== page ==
While attending law school, Ms. Dobbins clerked for Foley and Lardner LLP and was a judicial extern within the Los Angeles Superior Court and the U.S. Bankruptcy Court for the Southern District of California. Prior to attending law school Ms. Dobbins worked full-time as a civil litigation paralegal. She also spent four years in supervisory/operative level management for the retail clothing and accessory industry.

Professional Recognition

  • The National Black Lawyers Top 40 Under 40, 2018
  • The National Advocates Top 40 under 40, 2018
  • The National Advocates Top 40 under 40
    • 2019 Executive Committee President 

Memberships and Associations

  • The National Black Lawyers
  • The National Advocates
  • The National Bar Association
  • Earl B. Gilliam Bar Foundation
  • Enright Inn of Court 

Presentations

  • “Women’s History Month: Let’s Talk About Gender Equality in the Workplace,” San DiegoCW6 News, January 1, 2015

Education

Ms. Dobbins earned her Juris Doctorate with a concentration in Intellectual Property Law from California Western School of Law. During law school Ms. Dobbins was a member of the mock trial competitive team, she served as the president of the Black Law Students’ Association, she founded an organization entitled Law Students for Disability Rights, and she received awards for her proficiencies in intellectual property law, her commitment to diversity in the legal profession, and her commitment to pro bono services.

Ms. Dobbins earned her Bachelor’s degree in Political Science with a minor in Sociology (with a concentration on jurisprudence) Cum Laude from DePaul University in Illinois. During undergrad Ms. Dobbins was a member of the Golden Key International Honour Society, and Pi Sigma Alpha.

Bar Admissions

  • California

Court Admissions

  • United States District Court for the Central District of California
  • United States District Court for the Northern District of California
  • United States District Court for the Southern District of California

Asylum seekers being turned away by ICE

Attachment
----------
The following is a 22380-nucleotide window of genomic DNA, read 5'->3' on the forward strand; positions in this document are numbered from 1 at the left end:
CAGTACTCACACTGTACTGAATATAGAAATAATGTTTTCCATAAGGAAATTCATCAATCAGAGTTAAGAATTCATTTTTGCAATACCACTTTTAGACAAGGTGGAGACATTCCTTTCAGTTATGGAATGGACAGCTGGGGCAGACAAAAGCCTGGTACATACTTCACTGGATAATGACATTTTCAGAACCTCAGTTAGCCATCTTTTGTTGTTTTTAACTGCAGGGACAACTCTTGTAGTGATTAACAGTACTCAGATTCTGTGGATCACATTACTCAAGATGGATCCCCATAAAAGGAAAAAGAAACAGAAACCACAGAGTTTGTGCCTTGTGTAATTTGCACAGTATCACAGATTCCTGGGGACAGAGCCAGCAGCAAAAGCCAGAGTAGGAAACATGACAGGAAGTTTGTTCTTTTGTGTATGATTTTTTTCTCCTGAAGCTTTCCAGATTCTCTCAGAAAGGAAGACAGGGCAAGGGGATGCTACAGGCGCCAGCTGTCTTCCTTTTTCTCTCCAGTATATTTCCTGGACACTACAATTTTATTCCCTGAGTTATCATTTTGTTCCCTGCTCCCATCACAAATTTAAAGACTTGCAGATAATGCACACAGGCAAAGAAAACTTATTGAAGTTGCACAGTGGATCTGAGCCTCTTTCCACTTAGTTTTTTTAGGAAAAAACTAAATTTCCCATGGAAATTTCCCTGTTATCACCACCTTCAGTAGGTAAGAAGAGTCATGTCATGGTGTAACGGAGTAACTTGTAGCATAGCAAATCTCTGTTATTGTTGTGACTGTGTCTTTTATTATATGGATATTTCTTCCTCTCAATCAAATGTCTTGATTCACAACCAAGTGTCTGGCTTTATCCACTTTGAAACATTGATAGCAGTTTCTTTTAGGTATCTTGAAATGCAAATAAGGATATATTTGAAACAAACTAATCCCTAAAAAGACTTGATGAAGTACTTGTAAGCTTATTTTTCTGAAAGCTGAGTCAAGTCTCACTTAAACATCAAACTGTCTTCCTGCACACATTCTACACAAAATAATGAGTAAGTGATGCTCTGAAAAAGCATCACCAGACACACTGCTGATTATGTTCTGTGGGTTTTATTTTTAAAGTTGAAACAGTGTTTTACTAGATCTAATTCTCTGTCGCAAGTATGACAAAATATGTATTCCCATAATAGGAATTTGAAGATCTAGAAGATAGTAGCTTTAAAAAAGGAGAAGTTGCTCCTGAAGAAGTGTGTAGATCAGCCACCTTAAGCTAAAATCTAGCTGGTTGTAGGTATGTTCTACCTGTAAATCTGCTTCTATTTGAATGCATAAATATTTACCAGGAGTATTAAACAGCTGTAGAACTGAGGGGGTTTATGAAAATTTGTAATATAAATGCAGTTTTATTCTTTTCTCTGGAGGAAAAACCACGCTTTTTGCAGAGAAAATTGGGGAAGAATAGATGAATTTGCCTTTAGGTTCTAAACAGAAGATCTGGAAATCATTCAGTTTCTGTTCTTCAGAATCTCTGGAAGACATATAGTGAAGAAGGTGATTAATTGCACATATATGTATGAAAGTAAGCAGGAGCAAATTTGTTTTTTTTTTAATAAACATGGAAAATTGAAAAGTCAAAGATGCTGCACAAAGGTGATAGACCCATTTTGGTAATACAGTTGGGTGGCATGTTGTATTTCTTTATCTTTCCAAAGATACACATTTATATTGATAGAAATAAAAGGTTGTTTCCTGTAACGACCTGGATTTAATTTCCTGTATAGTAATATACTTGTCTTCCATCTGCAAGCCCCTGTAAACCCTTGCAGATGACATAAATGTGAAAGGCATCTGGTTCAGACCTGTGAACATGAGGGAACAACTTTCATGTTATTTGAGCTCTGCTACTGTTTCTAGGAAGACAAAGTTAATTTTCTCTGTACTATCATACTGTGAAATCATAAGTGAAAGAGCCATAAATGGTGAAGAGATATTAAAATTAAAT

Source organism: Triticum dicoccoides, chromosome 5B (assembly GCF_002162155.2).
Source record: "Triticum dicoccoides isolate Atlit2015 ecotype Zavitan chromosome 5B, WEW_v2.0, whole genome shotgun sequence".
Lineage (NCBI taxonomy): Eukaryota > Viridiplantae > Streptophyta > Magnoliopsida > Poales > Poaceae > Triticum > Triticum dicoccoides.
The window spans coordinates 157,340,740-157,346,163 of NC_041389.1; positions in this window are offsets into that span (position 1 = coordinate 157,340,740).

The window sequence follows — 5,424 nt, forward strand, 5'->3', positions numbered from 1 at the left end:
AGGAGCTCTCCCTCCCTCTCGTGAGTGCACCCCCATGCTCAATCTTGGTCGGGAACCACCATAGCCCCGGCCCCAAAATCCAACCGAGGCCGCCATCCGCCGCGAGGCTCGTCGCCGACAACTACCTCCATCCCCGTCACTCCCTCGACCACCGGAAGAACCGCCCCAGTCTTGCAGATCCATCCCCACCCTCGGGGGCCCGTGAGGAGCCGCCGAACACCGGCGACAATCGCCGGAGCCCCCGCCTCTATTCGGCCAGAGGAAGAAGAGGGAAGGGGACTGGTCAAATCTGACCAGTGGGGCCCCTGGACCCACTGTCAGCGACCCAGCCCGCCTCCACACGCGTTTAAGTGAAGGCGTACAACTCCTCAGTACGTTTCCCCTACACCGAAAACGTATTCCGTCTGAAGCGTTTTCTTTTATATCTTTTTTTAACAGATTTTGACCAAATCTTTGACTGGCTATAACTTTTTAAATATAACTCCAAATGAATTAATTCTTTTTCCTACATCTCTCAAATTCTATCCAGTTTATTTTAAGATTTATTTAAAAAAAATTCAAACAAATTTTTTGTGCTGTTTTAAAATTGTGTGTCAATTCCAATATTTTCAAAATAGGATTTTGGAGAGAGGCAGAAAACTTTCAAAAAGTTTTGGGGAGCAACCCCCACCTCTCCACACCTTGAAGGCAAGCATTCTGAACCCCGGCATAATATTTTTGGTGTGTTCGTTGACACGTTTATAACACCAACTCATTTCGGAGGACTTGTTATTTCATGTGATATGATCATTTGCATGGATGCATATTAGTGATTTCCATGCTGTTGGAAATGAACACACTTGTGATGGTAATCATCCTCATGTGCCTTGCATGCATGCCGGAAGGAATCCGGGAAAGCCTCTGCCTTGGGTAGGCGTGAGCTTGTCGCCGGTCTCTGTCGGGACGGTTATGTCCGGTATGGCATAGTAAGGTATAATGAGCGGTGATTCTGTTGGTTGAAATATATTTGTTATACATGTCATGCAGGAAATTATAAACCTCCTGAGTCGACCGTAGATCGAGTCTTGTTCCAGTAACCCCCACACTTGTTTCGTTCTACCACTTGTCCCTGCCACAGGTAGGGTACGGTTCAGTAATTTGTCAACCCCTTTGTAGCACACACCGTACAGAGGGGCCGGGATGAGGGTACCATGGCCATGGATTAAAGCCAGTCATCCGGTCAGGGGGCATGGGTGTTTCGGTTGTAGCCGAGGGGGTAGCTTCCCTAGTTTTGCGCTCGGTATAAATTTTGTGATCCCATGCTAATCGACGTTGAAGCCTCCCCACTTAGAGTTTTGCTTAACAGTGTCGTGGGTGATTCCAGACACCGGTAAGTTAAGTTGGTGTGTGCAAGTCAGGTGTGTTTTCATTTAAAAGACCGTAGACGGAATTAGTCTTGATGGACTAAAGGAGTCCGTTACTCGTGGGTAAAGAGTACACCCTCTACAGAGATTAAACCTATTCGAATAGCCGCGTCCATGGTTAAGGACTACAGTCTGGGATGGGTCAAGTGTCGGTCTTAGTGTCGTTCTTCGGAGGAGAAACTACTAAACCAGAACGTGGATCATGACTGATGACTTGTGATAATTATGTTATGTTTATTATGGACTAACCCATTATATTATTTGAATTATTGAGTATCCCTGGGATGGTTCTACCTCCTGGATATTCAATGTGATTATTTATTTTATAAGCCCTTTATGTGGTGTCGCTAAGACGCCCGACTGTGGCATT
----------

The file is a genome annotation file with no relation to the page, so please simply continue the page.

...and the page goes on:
migrant familiesRefugees seeking asylum in the United States now face an even more difficult process after President Trump signed a presidential proclamation limiting applications to official ports of entry. CNN explains: 

The proclamation put into effect a new rule the Trump administration entered into the federal registry on Friday that would ban migrants from applying for asylum outside of official ports of entry. The American Civil Liberties Union has already called the rule “illegal,” and legal challenges are expected to follow.

However, The Daily Beast reports that even those who are following the latest orders are being turned away because of bottlenecks resulting at official ports of entry. And HuffPost has more on the ongoing fight to get justice for migrants being detained at the border by ICE.

What happens when a nation ends birthright citizenship

President Donald TrumpIn his anti-immigration actions before the midterm election, President Trump threatened to end birthright citizenship, a constitutionally-guaranteed right. According to CNN, “Such a step would be regarded as an affront to the US Constitution, which was amended 150 years ago to include the words: ‘All persons born or naturalized in the United States and subject to the jurisdiction thereof, are citizens of the United States.'” While critics pointed out that Trump couldn’t simply eliminate constitutional rights with an executive order, what would happen if a nation did decide to stop granting birthright citizenship? That’s what the Dominican Republic did. How did it work out? Find out in this article at The Atlantic.